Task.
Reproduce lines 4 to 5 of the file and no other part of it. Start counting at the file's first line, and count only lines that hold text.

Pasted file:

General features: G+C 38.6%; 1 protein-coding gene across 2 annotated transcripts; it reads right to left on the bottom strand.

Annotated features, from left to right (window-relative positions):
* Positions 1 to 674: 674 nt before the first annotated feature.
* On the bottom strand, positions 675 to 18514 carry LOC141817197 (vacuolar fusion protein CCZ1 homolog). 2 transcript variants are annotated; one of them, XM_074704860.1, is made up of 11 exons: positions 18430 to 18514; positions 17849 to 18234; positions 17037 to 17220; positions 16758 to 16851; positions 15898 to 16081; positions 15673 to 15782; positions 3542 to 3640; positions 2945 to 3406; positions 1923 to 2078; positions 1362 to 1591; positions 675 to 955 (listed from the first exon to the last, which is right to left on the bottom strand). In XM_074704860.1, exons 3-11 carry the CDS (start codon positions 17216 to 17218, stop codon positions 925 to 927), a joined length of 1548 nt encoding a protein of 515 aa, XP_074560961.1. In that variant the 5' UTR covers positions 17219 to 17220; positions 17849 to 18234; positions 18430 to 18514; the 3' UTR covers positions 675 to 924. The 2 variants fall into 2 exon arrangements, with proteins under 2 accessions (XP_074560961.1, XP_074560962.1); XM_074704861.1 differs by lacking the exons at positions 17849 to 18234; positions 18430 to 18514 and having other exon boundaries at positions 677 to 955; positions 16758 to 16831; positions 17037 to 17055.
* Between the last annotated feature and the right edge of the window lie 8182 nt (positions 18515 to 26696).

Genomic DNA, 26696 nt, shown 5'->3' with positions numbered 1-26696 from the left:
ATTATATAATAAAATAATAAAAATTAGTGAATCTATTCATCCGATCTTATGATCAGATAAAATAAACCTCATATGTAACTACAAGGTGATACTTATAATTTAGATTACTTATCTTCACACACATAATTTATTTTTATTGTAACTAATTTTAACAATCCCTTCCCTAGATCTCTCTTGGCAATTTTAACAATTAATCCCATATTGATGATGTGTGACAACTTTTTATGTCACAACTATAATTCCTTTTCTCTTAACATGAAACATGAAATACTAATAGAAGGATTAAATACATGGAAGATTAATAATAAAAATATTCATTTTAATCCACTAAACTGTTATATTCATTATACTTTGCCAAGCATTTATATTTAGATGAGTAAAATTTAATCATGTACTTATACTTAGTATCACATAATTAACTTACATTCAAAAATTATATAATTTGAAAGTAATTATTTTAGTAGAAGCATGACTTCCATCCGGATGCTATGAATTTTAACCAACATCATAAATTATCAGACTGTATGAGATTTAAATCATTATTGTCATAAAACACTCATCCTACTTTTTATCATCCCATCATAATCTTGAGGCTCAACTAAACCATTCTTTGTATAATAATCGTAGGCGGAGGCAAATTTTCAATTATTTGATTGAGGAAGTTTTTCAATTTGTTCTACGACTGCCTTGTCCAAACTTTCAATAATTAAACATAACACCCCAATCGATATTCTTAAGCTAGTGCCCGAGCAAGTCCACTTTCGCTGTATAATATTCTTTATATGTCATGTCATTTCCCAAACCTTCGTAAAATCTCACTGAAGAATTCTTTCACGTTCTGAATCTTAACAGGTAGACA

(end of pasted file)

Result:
* On the bottom strand, positions 675 to 18514 carry LOC141817197 (vacuolar fusion protein CCZ1 homolog). 2 transcript variants are annotated; one of them, XM_074704860.1, is made up of 11 exons: positions 18430 to 18514; positions 17849 to 18234; positions 17037 to 17220; positions 16758 to 16851; positions 15898 to 16081; positions 15673 to 15782; positions 3542 to 3640; positions 2945 to 3406; positions 1923 to 2078; positions 1362 to 1591; positions 675 to 955 (listed from the first exon to the last, which is right to left on the bottom strand). In XM_074704860.1, exons 3-11 carry the CDS (start codon positions 17216 to 17218, stop codon positions 925 to 927), a joined length of 1548 nt encoding a protein of 515 aa, XP_074560961.1. In that variant the 5' UTR covers positions 17219 to 17220; positions 17849 to 18234; positions 18430 to 18514; the 3' UTR covers positions 675 to 924. The 2 variants fall into 2 exon arrangements, with proteins under 2 accessions (XP_074560961.1, XP_074560962.1); XM_074704861.1 differs by lacking the exons at positions 17849 to 18234; positions 18430 to 18514 and having other exon boundaries at positions 677 to 955; positions 16758 to 16831; positions 17037 to 17055.
* Between the last annotated feature and the right edge of the window lie 8182 nt (positions 18515 to 26696).